Becoming Familiar with Unity: Part2

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In this part of the tutorial we learn how combine the different views and also to search and manage objects (e.g., group).

Understanding and becoming familiar with the Interface

As for any major version of Unity, once you open this software for the first time, a project is already loaded and ready to play. This project usually illustrates and brings forward the most interesting features available in the latest version. In Unity 4.x, this project is called AngryBots and includes a very interesting and fun level to play and to discover. All projects delivered in versions1, 2, and 3 of Unity are also available through the Assets Store which is available from Unity by selecting Window | Assets Store from the top menu. At this point in time, although some demo levels have been released for Unity 5.0, an official playable level has not been released yet.  This is the reason why we will be using the demo project called AngryBots.

After launching Unity, we can notice that it includes several windows organized in a (default) layout. Each of these windows includes a label (usually at the top-left corner) of the window, and all can be moved around, if necessary by either changing the layout (Window | Layouts | …) or by dragging and dropping the corresponding tab for a window (this will move the view to where you would like it to appear within the window. In the default layout, the following windows appear onscreen (as described in the screenshot below clockwise from the top left corner):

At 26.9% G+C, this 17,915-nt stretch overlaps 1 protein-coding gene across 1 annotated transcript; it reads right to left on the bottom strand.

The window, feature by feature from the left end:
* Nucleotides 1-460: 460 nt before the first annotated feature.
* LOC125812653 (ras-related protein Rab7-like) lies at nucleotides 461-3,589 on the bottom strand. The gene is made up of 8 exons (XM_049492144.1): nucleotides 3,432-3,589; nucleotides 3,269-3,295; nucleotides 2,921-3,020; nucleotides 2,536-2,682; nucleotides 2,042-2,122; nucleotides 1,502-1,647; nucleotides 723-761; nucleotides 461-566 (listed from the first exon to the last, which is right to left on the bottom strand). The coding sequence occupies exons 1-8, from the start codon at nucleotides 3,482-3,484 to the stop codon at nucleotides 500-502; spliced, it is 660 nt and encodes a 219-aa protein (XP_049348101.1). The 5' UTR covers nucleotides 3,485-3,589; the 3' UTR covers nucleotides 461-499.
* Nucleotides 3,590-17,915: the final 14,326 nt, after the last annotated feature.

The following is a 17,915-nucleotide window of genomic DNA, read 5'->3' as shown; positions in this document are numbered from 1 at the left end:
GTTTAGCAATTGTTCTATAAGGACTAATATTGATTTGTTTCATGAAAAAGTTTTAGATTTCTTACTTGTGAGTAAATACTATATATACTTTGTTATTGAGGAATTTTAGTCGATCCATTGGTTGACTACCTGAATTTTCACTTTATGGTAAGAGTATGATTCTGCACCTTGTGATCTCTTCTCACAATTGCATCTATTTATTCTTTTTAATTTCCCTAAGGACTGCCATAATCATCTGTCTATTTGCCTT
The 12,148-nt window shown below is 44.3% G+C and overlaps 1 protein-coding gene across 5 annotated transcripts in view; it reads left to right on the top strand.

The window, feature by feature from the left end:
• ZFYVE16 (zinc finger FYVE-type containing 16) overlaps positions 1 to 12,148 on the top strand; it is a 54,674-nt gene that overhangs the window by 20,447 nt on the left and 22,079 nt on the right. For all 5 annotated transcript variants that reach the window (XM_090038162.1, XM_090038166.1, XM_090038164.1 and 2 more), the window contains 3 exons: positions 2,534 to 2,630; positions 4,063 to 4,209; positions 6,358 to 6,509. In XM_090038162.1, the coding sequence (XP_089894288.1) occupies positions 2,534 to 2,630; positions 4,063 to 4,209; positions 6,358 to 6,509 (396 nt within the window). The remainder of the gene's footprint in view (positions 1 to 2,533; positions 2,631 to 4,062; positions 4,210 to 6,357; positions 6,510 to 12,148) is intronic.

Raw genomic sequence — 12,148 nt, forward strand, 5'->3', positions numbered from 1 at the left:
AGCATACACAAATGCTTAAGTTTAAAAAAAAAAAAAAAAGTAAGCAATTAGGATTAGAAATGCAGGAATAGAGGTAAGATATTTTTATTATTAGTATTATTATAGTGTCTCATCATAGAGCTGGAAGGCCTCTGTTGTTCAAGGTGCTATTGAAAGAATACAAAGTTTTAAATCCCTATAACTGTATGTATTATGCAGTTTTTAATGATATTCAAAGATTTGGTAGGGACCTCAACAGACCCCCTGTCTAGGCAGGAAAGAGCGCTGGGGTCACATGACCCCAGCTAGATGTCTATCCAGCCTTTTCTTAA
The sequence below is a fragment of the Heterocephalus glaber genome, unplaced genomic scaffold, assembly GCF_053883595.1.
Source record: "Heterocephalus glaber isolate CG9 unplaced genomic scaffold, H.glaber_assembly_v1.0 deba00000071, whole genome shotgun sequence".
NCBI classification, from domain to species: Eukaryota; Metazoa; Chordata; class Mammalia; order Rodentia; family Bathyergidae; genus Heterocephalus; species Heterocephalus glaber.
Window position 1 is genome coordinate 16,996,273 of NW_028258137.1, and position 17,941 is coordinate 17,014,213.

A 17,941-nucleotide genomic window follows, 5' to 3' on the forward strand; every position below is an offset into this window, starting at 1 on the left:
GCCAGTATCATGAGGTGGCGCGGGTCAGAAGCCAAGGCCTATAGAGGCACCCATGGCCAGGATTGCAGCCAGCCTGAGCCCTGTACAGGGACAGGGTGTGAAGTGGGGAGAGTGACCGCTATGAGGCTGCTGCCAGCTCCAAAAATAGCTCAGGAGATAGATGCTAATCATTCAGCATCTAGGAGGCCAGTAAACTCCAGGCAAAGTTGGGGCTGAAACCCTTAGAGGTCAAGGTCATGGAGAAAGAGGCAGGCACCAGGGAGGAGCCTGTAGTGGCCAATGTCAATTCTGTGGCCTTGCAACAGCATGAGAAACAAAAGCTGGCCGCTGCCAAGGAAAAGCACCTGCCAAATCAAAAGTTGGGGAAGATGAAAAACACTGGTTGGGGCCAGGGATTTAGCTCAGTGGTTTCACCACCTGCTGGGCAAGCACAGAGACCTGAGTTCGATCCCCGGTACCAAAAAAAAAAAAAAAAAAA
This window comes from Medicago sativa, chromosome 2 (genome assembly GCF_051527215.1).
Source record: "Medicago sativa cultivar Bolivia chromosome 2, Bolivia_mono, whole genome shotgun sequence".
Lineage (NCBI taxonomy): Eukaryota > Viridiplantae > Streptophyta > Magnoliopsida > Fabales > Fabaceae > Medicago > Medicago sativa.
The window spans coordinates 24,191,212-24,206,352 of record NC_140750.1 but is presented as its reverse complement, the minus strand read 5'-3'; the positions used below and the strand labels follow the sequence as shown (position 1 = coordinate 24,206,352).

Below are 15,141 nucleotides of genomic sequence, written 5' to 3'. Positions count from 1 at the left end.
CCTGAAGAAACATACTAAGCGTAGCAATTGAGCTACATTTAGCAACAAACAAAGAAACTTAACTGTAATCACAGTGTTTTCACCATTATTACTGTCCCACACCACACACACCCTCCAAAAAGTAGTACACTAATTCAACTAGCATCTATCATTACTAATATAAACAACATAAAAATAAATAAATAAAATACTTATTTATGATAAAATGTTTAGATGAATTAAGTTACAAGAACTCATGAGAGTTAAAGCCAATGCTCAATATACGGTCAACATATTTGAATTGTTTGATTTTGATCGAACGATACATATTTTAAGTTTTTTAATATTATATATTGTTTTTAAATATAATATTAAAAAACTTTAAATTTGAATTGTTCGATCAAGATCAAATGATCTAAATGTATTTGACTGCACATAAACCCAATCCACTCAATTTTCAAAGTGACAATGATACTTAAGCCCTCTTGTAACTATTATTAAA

1. The hierarchy window (CTRL+4): this window or view lists all the objects currently present in your scene; these could include for example basic shapes, 3D characters, or terrains. This view also makes it possible to identify a hierarchy between objects; for example, we can see in this view if some objects have children or parents.
  2. The Scene view (CTRL+1): this window displays the content of a scene (or the item listed in the hierarchy view) so that you can visualize them and modify them accordingly using the mouse (e.g., move, scale, etc.)
  3. The Game view (CTRL+2): this window makes it possible to visualize the scene as it will appear in the game (i.e., through the lenses of the active camera)
  4. The Inspector view (CTRL+3): this window displays information (i.e., properties) on the object currently selected in the Scene or Hierarchy window.
  5. The Console window (SHIFT+CTRL+C): this window displays messages either printed from the code by the user (e.g., using specific key words) or by Unity. These include warning or error messages related to your project or code.
  6. The Project window (CTRL+3): this window includes all the assets available and used for your project; for example:  3D models, sounds, or textures.

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Figure 5: main windows and views in Unity